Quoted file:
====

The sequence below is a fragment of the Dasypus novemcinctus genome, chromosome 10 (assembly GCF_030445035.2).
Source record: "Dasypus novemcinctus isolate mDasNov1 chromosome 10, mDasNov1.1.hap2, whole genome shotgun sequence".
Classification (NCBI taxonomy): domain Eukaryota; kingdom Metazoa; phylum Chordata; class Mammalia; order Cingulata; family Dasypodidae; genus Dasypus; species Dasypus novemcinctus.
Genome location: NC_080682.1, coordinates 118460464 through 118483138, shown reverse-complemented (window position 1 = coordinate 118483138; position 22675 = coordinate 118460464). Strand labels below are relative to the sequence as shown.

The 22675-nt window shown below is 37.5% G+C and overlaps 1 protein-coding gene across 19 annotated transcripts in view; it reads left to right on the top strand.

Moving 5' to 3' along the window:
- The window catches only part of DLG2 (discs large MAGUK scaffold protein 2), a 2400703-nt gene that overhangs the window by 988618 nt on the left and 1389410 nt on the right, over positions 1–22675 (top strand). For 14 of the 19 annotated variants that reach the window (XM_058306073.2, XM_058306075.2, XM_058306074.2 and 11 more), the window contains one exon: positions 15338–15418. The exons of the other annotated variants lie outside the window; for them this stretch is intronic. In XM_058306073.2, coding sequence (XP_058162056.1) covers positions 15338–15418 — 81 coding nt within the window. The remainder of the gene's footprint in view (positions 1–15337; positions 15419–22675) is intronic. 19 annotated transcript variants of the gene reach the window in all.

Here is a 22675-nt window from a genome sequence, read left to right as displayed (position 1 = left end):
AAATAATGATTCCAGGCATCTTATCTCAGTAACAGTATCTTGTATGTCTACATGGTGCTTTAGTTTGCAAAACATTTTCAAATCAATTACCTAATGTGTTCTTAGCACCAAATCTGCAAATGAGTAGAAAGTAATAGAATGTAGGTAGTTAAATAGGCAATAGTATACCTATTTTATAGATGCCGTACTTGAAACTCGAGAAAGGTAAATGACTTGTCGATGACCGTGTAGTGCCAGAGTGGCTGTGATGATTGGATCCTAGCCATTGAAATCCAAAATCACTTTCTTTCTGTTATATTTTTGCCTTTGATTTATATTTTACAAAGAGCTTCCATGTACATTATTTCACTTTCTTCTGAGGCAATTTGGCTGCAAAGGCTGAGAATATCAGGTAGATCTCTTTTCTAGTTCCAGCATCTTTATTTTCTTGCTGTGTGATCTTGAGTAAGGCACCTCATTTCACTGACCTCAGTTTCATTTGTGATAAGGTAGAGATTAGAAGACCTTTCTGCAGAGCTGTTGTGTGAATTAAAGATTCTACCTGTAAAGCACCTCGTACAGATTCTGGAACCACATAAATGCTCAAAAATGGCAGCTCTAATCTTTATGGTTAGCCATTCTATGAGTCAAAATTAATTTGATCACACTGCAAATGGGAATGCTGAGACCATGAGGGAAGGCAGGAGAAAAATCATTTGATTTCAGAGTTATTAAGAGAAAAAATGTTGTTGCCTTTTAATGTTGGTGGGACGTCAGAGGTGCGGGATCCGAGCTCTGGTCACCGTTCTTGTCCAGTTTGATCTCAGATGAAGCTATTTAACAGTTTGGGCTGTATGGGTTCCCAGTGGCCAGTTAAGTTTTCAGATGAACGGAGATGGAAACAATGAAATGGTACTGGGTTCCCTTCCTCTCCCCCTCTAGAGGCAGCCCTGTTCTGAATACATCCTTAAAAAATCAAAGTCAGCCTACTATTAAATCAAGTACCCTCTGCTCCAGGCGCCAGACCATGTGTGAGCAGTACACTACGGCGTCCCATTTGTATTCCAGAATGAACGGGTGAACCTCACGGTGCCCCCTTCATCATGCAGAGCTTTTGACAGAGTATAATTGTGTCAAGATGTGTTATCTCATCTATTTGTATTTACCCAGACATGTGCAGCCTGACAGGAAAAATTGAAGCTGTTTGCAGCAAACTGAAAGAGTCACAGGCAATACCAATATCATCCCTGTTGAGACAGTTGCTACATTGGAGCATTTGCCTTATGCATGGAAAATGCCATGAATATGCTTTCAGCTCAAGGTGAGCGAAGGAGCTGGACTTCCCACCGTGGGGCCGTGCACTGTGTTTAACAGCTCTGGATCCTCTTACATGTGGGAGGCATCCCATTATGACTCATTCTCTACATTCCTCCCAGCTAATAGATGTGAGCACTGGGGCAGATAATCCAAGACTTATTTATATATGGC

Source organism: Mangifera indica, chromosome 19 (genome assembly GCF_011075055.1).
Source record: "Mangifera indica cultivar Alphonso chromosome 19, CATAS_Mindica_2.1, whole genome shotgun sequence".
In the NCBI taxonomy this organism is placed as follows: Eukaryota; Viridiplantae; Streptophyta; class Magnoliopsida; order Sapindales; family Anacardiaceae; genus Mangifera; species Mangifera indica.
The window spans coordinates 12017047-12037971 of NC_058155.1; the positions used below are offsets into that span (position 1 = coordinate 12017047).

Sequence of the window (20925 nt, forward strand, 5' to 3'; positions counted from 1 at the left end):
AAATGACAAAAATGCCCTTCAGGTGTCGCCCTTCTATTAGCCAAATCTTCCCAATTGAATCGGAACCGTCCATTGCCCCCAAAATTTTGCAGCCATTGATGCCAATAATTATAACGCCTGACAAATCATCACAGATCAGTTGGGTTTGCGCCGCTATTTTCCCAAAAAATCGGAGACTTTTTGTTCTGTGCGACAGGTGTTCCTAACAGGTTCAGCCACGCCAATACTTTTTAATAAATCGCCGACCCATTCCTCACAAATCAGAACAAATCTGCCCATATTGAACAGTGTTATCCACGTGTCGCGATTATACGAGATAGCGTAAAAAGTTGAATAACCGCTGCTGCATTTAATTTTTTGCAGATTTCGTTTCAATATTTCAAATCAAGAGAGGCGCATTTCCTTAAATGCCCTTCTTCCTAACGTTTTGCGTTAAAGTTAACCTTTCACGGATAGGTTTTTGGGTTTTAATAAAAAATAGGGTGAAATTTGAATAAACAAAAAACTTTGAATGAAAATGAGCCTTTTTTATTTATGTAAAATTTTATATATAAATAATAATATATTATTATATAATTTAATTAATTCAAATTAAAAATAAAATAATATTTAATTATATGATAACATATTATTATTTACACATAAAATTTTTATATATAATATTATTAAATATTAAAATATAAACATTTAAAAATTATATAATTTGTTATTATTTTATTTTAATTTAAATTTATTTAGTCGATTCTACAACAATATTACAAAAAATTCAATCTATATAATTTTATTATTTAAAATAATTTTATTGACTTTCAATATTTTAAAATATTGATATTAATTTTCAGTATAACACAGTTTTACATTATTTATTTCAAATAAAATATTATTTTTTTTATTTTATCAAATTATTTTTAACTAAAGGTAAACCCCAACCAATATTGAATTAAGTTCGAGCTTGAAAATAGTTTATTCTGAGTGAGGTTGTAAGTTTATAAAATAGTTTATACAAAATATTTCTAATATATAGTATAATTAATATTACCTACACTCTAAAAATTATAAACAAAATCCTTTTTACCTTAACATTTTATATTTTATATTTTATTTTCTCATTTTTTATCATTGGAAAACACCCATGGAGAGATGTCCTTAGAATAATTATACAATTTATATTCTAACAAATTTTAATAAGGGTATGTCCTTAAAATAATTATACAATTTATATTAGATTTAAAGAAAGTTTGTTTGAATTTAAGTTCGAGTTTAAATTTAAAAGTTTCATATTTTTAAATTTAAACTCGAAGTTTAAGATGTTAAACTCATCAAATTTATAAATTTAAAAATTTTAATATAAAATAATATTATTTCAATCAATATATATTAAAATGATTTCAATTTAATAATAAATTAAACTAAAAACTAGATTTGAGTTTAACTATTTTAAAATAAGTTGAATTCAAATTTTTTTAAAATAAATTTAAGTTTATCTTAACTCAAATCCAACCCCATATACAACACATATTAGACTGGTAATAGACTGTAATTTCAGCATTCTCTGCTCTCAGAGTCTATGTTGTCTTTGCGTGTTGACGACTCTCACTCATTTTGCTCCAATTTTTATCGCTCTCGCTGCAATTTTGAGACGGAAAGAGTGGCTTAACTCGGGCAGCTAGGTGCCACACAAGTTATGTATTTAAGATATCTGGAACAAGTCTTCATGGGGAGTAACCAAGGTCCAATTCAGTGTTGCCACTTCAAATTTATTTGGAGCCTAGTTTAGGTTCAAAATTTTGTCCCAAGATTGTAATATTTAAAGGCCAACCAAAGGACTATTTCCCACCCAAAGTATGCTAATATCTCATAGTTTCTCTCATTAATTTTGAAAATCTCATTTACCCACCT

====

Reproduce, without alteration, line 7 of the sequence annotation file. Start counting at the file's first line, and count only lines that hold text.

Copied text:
- The window catches only part of DLG2 (discs large MAGUK scaffold protein 2), a 2400703-nt gene that overhangs the window by 988618 nt on the left and 1389410 nt on the right, over positions 1–22675 (top strand). For 14 of the 19 annotated variants that reach the window (XM_058306073.2, XM_058306075.2, XM_058306074.2 and 11 more), the window contains one exon: positions 15338–15418. The exons of the other annotated variants lie outside the window; for them this stretch is intronic. In XM_058306073.2, coding sequence (XP_058162056.1) covers positions 15338–15418 — 81 coding nt within the window. The remainder of the gene's footprint in view (positions 1–15337; positions 15419–22675) is intronic. 19 annotated transcript variants of the gene reach the window in all.